Harley’s sporting great: the XR750

Harley-Davidson’s motor sport history may have dimmed with time, but Simon de Burton examines one of its all-time greats

Harley bike

The XR series proved so strong that Honda stripped an engine to learn its secrets

Ask most people to name the manufacturer of the most successful race bike of all time and they are quite likely to choose Honda, Ducati, Yamaha or, perhaps MV. But those who really know their stuff will say Harley-Davidson.

That’s because the same firm famous for straight-line cruisers with names such as Electra Glide and Fat Boy also made the legendary XR750 which, quite simply, is the all-conquering king of flat-track racing.

The first XRs campaigned in the US National Flat Track Series during the late 1960s. Powered by sleeved-down, overhead- valve 1000cc Sportster engines with iron barrels and cylinder heads fed by a single carburettor jammed between the ‘V’ of the two cylinders, they proved to be a flop.

For 1972, Harley wheeled out a new XR designed by factory race chief Dick O’Brien. It had aluminium heads and barrels, twin carburettors and massive cartridge air filters.

In the hands of Mark Brelsford, the new XR750 won that year’s AMA Grand National Championship, a success that proved to be the start of a thrilling 20-year era of dirt track racing led by the Harleys in their distinctive black, white and orange livery.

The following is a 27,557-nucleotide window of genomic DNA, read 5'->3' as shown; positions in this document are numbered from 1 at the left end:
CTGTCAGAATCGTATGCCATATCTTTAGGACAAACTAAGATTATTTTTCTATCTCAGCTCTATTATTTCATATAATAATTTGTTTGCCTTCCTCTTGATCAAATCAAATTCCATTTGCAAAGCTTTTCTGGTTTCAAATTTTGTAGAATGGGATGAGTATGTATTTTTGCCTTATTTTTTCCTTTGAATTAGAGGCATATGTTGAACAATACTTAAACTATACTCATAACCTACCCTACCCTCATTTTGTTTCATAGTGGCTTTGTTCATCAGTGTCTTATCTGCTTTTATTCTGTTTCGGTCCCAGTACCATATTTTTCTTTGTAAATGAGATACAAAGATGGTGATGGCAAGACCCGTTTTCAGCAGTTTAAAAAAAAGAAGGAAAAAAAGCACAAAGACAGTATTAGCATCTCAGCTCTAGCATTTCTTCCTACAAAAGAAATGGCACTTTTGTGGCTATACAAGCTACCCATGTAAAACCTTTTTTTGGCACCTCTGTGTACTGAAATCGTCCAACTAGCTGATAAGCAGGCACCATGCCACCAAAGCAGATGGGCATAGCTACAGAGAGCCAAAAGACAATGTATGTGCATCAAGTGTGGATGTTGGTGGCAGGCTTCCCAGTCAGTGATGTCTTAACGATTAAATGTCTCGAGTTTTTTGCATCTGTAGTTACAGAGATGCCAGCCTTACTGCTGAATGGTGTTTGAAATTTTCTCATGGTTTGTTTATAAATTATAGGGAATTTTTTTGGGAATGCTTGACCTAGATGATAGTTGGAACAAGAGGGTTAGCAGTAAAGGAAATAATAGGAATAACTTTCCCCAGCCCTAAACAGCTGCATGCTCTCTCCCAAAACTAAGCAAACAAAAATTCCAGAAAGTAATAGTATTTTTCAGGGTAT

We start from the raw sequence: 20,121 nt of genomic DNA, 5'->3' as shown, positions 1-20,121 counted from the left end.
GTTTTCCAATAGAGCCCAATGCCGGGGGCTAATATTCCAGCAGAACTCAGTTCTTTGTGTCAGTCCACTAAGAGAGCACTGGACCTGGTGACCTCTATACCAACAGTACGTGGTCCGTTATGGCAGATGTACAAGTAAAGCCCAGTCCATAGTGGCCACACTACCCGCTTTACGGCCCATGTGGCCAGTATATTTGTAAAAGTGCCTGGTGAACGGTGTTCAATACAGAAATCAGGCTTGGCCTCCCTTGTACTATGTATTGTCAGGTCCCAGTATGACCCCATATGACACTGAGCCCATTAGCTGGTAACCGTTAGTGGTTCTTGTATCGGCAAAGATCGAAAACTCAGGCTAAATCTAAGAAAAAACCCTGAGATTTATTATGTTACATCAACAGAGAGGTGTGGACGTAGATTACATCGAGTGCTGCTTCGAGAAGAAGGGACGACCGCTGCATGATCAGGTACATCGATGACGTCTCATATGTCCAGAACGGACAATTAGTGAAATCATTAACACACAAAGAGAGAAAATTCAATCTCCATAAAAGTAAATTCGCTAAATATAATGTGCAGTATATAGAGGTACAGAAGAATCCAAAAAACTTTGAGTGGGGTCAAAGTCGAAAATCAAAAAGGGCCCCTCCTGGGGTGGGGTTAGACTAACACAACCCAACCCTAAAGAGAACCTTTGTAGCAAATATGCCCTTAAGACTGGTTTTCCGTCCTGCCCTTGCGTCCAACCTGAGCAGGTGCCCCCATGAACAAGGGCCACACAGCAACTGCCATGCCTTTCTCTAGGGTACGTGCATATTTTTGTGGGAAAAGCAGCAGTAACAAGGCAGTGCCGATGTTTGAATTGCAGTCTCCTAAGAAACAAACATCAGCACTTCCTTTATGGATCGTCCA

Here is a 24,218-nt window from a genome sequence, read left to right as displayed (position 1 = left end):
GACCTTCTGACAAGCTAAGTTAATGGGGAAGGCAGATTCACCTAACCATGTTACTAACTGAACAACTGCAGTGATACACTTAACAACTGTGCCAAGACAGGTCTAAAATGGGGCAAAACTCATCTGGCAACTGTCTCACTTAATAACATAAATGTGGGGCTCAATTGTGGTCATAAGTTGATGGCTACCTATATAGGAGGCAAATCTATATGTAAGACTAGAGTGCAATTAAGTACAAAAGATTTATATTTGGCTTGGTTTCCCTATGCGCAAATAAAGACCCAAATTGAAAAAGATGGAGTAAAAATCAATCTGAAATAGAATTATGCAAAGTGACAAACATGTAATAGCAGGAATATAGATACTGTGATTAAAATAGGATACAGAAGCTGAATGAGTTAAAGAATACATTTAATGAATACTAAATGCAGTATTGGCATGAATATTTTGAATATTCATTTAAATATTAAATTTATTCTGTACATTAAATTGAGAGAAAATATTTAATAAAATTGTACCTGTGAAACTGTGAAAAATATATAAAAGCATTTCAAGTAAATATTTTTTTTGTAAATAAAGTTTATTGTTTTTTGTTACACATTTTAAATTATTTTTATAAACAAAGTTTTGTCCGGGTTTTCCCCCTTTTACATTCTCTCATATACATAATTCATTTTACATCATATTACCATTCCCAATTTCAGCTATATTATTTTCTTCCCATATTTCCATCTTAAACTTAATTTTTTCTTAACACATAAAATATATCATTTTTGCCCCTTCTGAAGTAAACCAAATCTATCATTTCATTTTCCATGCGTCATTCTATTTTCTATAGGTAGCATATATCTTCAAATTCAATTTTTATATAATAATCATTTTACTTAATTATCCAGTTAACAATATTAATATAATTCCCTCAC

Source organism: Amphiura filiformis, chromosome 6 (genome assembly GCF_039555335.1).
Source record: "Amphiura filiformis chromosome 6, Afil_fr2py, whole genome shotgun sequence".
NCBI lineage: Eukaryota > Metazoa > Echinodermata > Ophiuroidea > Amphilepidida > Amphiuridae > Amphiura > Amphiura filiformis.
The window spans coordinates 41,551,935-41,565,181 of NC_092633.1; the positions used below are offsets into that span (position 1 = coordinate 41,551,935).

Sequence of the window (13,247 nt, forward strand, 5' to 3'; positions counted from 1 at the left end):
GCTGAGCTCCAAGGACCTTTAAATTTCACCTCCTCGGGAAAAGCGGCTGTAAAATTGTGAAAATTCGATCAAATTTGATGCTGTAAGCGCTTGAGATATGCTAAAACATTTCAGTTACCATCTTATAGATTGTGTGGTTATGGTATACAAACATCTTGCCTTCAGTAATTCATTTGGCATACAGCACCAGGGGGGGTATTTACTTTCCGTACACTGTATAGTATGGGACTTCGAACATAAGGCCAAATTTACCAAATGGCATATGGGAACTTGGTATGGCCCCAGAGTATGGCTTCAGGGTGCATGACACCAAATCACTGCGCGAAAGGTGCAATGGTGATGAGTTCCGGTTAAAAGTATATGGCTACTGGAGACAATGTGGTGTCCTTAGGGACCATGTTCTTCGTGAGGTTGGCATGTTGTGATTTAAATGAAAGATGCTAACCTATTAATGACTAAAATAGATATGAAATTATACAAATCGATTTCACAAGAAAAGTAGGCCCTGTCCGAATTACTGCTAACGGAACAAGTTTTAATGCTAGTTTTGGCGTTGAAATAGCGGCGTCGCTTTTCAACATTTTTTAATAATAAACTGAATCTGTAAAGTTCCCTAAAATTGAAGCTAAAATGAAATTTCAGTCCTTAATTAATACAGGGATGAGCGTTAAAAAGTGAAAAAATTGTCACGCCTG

Rising stars such as Yamaha-mounted Kenny Roberts and the phenomenal Harley rider Jay Springsteen came into the sport to mix it with veterans such as Gene Romero, Dick Mann and Mert Lawwill (see On Any Sunday). They drew massive crowds eager to witness the spectacle of stripped-down, tuned-up bikes going hell-for-leather around a dirt-covered oval (left turns only and no front brakes) at speeds of up to 120mph.

Roberts won the title on his Yamaha in 1973 and 1974, with Honda eventually taking the title during the mid-1980s after spending a fortune dissecting an XR engine, copying the best bits and adding twin camshafts and other trickery. To all intents and purposes, the Harleys dominated.
All of which takes us to, err, Solihull and the sale of this 1972, alloy-engined XR that, believe it or not, is road registered – although we doubt the next owner’s neighbours would appreciate the noise.

Previously featured in motorcycle magazines Dice and Wind and the legendary Easy Riders, the bike comes complete with a full lighting set, some nice Ohlins suspension and, importantly, features matching frame and engine numbers.
According to H&H, however, it will need re-commissioning before being ridden in anger – which, if period footage is anything to go by, is the only way to go on an XR750.

The lucky buyer could even don a cape and make like the most famous XR rider of all – the late, great, and bonkers Evel Knievel.

1972 Harley-Davidson XR750
On sale at H&H Classic auctions, National Motorcycle Museum, Solihull. April 7. Estimate: £26,000 – 28,000

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